“Swimming, especially in lockdown, has given me that chance to breathe. It sounds silly, but when you push off the wall and you glide, there’s something nice about stretching out and floating and moving. That feeling of something else holding me rather than me having to hold myself up,” says Cole.
“I’ve got quite a busy head; my mind is busy, and I can’t stop thinking. I can’t stop moving and I can’t stop doing. When I get in the water, it is a bit of a moment of pause. There’s no real distractions,” agrees Asante.
I wonder, as the country carefully makes its transition out of lockdown, what does the future hold for Swim Dem? “The immediate future is a safe return to the pool. We traditionally would run four sessions a week but we’re going to start with one and build ourselves back up,” explains Asante.
Today, Swim Dem has a 200 strong crew on their books, with a seriously engaged following on social media to boot. So big is their reach that similar collectives are popping up across the world, inspired by their approach to the pool.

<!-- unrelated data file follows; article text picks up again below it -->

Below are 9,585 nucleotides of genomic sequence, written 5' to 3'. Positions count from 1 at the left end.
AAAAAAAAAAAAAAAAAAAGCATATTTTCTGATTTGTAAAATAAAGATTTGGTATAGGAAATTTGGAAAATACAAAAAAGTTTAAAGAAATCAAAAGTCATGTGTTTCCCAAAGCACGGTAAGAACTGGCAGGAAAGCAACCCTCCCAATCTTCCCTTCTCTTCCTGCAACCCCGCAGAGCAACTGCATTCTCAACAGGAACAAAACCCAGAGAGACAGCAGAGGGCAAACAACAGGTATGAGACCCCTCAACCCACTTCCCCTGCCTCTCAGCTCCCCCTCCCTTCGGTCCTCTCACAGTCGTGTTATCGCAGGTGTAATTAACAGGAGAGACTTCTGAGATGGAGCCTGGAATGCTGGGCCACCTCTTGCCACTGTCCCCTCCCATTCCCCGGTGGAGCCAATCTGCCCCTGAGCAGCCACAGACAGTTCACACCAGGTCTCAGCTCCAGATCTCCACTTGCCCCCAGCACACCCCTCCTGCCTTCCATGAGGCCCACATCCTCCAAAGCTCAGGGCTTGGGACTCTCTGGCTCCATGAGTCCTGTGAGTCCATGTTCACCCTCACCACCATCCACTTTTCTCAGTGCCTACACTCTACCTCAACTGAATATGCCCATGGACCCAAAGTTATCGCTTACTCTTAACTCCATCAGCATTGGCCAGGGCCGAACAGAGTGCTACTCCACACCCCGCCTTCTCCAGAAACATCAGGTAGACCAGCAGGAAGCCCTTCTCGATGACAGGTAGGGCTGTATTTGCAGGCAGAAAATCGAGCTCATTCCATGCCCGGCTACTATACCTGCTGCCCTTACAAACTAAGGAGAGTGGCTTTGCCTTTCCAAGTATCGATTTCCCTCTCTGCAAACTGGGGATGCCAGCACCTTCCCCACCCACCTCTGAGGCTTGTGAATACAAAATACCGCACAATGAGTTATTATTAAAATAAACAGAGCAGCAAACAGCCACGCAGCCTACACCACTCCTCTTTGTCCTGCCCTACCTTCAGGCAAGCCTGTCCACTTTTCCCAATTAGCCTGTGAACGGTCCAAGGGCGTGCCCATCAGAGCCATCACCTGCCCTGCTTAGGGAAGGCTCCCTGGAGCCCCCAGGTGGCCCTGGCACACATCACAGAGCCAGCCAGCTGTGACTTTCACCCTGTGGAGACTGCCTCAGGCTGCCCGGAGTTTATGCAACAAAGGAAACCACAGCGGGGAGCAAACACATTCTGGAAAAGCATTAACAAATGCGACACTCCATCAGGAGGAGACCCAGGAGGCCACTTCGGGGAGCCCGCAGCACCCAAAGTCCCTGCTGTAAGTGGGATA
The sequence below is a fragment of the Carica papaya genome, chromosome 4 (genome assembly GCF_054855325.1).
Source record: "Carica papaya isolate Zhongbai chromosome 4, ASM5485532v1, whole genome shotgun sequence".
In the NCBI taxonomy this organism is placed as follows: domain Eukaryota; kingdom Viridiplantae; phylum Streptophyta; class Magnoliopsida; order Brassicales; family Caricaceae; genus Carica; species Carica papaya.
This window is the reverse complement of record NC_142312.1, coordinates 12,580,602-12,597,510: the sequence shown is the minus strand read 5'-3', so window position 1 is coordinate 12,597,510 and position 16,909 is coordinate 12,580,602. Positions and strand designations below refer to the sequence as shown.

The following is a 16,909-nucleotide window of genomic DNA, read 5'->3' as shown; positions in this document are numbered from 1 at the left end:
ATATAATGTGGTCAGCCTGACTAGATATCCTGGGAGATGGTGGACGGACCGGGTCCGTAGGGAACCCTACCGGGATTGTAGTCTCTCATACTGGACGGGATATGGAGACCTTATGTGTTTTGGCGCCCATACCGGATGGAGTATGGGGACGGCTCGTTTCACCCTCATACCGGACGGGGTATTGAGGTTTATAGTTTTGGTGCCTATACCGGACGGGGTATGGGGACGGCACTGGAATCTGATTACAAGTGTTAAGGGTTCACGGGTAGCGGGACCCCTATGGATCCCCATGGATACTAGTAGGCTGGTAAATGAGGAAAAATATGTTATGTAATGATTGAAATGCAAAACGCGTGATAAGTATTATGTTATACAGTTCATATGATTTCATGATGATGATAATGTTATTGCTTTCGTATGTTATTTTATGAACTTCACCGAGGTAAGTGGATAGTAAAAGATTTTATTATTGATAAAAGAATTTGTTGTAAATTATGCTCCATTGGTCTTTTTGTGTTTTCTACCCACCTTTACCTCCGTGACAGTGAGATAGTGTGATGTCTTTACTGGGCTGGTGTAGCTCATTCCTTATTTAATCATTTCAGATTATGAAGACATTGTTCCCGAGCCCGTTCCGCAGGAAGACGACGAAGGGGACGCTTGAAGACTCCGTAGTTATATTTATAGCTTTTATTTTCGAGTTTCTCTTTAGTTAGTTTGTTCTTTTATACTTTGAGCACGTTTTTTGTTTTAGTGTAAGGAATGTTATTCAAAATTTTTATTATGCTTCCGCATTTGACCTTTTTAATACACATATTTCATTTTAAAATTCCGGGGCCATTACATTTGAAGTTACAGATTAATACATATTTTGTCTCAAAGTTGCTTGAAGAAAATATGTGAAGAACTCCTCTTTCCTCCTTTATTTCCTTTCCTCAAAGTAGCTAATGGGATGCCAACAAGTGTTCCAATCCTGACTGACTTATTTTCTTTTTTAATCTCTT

“We’ve had people message us personally from the States and different places. We’ve happily given them our blessing and they’ve gone on to start their own communities, which is amazing to see… Yes, it’s not called “Swim Dem America” but when we’re laid to rest, we’ll know that we did that,” says Asante. “This thing that started [nearly] 10 years ago has managed to empower and inspire communities around the globe.”
What, I ask, do they hope will be the Swim Dem legacy? “I feel like we have helped change the perception of what a swimmer is,” explains Cole. “Before, when me and Peigh would speak, we used to want to have a kid at the Olympics but that’s not where my heart is anymore. The legacy would be more communities like Swim Dem all over the world and more places for them to swim.”
It sounds, to me, like they’re already there.